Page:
Welcome to the Manipulus/Scotichronicon Project

This website provides Open Access research materials from Walter Bower's Scotichronicon, a major work of Scottish historiography written at Inchcolm Abbey during the last decade of Bower's long tenure (1418-49) as abbot of its community of Augustinian canons.

The text is a revised edition of 89 chapters from the critical edition published by D.E.R. Watt et al. through Aberdeen University Press (1987-98). The primary purpose of this Digital Humanities resource is to document Bower's reception of Thomas of Ireland's Manipulus florum (1306), an influential collection of authoritative Latin quotations that I have edited for The Electronic Manipulus florum Project, but it also serves as an addenda/corrigenda for Watt's edition in other ways, and so includes some quotations that Bower may not have derived from the Manipulus.

The Chapterhouse & Warming Room of Inchcolm Abbey, Fifeshire, Scotland

As demonstrated in my 2019 article in The Innes Review, Bower was not the only Scottish chronicler to employ the Manipulus as a source for authoritative quotations; John of Fordun also made use of this florilegium in composing the Chronica gentis Scotorum (c. 1360), a major source for Bower's Scotichronicon. There are three cases in which Fordun surely derived quotations from a copy of the Manipulus florum and Bower perpetuated them: Milicia p, Liberalitas p & Liberalitas af.

Because Bower's use of the Manipulus was unknown to Watt and his colleagues, this discovery has significant implications for the critical edition of this text, as many of the quotations derived from the Manipulus were not found by Watt and his colleagues, some were misidentified, and in several cases the textual variants from the original source have been attributed to Bower's agency rather than that of his intermediate source. Moreover, there are many instances in which Bower incorporated quotations into his text without indicating them as such, so Watt and his colleagues didn't realize that they are actually quotations. For the 70 significant cases in which the sources have been misidentified, only partially cited, or not identified in Watt's edition, see the the online appendix to my 2019 article in The Innes Review under "Supplementary Material".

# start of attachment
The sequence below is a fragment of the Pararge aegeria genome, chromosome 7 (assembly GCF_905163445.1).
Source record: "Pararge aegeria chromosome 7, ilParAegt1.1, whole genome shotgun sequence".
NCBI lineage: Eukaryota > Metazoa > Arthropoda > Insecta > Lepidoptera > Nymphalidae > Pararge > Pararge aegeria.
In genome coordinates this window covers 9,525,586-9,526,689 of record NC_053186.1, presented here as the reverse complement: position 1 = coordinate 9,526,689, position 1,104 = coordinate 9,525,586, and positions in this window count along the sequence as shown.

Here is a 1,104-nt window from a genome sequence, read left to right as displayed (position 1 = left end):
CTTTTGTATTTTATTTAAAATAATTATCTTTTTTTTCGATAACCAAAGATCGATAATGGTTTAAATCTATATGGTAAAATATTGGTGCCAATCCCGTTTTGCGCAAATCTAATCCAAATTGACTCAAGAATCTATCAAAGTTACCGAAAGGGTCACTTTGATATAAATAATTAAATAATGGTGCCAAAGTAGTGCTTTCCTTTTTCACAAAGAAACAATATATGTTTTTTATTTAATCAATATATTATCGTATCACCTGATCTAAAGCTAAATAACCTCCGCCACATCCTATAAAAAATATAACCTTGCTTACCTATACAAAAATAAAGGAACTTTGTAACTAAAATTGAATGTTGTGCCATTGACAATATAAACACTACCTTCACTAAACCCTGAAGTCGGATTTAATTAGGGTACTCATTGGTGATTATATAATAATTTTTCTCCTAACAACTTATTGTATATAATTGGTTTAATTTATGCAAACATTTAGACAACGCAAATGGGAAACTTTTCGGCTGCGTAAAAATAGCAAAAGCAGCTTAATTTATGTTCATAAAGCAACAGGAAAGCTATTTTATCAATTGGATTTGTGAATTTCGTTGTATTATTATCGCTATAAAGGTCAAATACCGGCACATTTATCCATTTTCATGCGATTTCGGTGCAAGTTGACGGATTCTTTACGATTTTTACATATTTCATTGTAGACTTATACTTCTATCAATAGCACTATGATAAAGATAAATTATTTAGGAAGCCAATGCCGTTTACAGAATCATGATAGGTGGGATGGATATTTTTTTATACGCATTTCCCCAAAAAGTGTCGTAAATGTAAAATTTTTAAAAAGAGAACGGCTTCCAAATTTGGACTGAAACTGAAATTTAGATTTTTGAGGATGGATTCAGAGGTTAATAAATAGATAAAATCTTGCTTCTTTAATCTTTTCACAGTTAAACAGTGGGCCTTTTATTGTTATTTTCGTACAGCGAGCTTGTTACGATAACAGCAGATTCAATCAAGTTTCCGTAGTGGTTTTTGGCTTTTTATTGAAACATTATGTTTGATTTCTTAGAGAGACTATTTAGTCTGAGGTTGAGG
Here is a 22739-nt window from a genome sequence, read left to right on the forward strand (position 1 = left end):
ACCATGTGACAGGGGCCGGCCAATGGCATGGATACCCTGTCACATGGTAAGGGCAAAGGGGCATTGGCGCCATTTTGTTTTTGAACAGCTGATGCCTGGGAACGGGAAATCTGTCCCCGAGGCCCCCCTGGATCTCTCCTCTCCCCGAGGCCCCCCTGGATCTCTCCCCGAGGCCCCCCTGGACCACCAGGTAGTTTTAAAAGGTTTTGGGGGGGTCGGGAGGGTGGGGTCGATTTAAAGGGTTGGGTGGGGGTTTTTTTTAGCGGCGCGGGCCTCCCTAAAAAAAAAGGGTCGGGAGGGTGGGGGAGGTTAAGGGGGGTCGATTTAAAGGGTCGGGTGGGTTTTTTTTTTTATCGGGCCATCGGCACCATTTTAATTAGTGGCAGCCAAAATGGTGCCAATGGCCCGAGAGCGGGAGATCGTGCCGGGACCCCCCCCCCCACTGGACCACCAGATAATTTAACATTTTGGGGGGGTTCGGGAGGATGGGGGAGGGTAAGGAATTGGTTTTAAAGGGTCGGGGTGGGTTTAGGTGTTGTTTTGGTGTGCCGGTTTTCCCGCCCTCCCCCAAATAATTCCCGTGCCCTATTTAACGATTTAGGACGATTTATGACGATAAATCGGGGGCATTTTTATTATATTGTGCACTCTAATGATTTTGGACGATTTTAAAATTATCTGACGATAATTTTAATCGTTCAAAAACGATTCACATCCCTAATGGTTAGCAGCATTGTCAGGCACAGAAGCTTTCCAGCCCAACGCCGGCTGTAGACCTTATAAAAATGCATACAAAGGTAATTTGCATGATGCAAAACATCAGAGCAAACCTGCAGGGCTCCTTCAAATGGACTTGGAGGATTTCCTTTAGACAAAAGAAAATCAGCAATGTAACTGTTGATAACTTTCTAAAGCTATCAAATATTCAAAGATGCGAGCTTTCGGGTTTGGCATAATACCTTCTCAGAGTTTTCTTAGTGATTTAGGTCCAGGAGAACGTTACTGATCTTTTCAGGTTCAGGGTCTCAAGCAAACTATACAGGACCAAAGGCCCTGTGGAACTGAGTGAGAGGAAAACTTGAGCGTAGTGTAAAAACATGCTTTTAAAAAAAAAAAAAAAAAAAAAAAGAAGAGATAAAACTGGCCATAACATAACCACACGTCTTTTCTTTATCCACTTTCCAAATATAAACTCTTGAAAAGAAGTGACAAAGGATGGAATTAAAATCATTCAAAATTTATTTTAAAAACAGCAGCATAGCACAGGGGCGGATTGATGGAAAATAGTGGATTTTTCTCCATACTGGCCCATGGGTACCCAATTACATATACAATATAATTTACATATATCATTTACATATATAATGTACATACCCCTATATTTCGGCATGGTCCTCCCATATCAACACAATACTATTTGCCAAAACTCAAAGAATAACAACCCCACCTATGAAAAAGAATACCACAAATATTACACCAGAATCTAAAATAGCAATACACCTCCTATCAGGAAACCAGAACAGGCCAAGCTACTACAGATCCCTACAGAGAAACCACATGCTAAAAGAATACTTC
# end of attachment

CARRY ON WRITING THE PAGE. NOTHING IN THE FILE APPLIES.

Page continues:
The texts provided on this website do not include the critical apparatus or textual notes from Watt's Latin edition, including square and angular brackets within the text to indicate the major manuscript traditions, except when the editors inserted "sic" in square brackets to indicate a textual problem. They do incorporate the Addenda and Corrigenda in vol.9 (pp.365-93). The 125 passages that correspond to a quotation in the Manipulus are indicated with red font and linked to PDF apparatus files which provide the passage from the Scotichronicon together with the relevant entry from the Manipulus in parallel columns for ease of comparison, as well as the passage from the original source/sources, and in some cases the intermediate source that Thomas of Ireland used. However, there are some cases in which the passage in the Scotichronicon, the Manipulus and the original source are identical; for example, a quotation from Gregory the Great that appears in Scotichronicon 12.39 (vol.6, p.412, ll.18-20) is also designated as Fortitudo l in the Manipulus florum. Such cases have only been included if they were misidentified or not found by Watt and his associates, which is not so in this case.

Digital OCR scanning of Watt's Latin edition was carried out in the Fall of 2015 by Veronica Parkes, an undergraduate student in Medieval Studies and Ancient Mediterranean Studies at Wilfrid Laurier University, working under an internal research grant, but I have transcribed Latin passages in the notes myself, and proofread and corrected all texts as well. Bower's reception of Thomas of Ireland's florilegium was then determined by using the Janus intertextuality search engine for the online edition of the Manipulus florum.

This website provides revised editions of relevant chapters from Libri 2-4, 5 & 6, 7 & 8, 9 & 10, 11 & 12, 13 & 14, and 15 & 16; Liber 1 has no quotations from the Manipulus florum.

©2016-23 Chris L. Nighman
History Department
Wilfrid Laurier University

The editor gratefully acknowledges that financial support for this project has been provided in the form of a Category A Research Grant
partly funded by WLU Operating funds and partly by a General Research Grant awarded to WLU by the Social Sciences and Humanities Research Council of Canada (SSHRC).